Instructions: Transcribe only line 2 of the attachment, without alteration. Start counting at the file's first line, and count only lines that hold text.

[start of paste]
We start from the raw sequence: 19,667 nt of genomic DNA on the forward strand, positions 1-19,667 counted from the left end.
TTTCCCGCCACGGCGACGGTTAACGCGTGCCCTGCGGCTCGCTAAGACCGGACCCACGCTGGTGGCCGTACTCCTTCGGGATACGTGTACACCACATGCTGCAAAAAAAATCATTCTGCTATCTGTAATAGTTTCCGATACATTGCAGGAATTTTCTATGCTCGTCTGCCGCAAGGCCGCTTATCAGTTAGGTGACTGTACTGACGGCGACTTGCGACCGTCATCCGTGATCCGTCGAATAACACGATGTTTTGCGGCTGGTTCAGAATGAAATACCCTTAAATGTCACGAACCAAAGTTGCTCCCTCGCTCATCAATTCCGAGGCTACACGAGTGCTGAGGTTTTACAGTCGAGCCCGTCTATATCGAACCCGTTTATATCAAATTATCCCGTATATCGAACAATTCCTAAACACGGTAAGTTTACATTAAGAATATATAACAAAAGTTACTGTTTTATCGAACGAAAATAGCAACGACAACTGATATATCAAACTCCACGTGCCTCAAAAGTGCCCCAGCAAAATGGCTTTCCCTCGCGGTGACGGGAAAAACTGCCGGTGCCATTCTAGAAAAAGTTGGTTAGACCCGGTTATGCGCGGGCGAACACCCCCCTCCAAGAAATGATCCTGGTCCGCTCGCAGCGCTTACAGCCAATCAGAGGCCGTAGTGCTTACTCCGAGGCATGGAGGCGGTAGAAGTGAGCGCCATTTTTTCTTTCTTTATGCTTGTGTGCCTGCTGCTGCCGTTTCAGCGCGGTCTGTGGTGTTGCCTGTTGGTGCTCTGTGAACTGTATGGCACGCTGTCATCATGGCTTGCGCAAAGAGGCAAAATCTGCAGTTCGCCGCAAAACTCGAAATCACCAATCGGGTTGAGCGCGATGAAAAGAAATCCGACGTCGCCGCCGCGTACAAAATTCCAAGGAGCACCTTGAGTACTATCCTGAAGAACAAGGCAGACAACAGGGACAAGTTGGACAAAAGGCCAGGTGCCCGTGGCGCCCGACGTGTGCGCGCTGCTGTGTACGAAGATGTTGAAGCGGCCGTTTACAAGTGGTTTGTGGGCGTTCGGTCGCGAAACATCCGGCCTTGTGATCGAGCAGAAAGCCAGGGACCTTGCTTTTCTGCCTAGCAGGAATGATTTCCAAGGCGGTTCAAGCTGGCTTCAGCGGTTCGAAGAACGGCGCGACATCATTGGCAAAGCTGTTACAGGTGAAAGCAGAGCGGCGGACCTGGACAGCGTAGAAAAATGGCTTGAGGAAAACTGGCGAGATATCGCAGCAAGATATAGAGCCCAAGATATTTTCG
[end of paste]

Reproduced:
TTTCCCGCCACGGCGACGGTTAACGCGTGCCCTGCGGCTCGCTAAGACCGGACCCACGCTGGTGGCCGTACTCCTTCGGGATACGTGTACACCACATGCTGCAAAAAAAATCATTCTGCTATCTGTAATAGTTTCCGATACATTGCAGGAATTTTCTATGCTCGTCTGCCGCAAGGCCGCTTATCAGTTAGGTGACTGTACTGACGGCGACTTGCGACCGTCATCCGTGATCCGTCGAATAACACGATGTTTTGCGGCTGGTTCAGAATGAAATACCCTTAAATGTCACGAACCAAAGTTGCTCCCTCGCTCATCAATTCCGAGGCTACACGAGTGCTGAGGTTTTACAGTCGAGCCCGTCTATATCGAACCCGTTTATATCAAATTATCCCGTATATCGAACAATTCCTAAACACGGTAAGTTTACATTAAGAATATATAACAAAAGTTACTGTTTTATCGAACGAAAATAGCAACGACAACTGATATATCAAACTCCACGTGCCTCAAAAGTGCCCCAGCAAAATGGCTTTCCCTCGCGGTGACGGGAAAAACTGCCGGTGCCATTCTAGAAAAAGTTGGTTAGACCCGGTTATGCGCGGGCGAACACCCCCCTCCAAGAAATGATCCTGGTCCGCTCGCAGCGCTTACAGCCAATCAGAGGCCGTAGTGCTTACTCCGAGGCATGGAGGCGGTAGAAGTGAGCGCCATTTTTTCTTTCTTTATGCTTGTGTGCCTGCTGCTGCCGTTTCAGCGCGGTCTGTGGTGTTGCCTGTTGGTGCTCTGTGAACTGTATGGCACGCTGTCATCATGGCTTGCGCAAAGAGGCAAAATCTGCAGTTCGCCGCAAAACTCGAAATCACCAATCGGGTTGAGCGCGATGAAAAGAAATCCGACGTCGCCGCCGCGTACAAAATTCCAAGGAGCACCTTGAGTACTATCCTGAAGAACAAGGCAGACAACAGGGACAAGTTGGACAAAAGGCCAGGTGCCCGTGGCGCCCGACGTGTGCGCGCTGCTGTGTACGAAGATGTTGAAGCGGCCGTTTACAAGTGGTTTGTGGGCGTTCGGTCGCGAAACATCCGGCCTTGTGATCGAGCAGAAAGCCAGGGACCTTGCTTTTCTGCCTAGCAGGAATGATTTCCAAGGCGGTTCAAGCTGGCTTCAGCGGTTCGAAGAACGGCGCGACATCATTGGCAAAGCTGTTACAGGTGAAAGCAGAGCGGCGGACCTGGACAGCGTAGAAAAATGGCTTGAGGAAAACTGGCGAGATATCGCAGCAAGATATAGAGCCCAAGATATTTTCG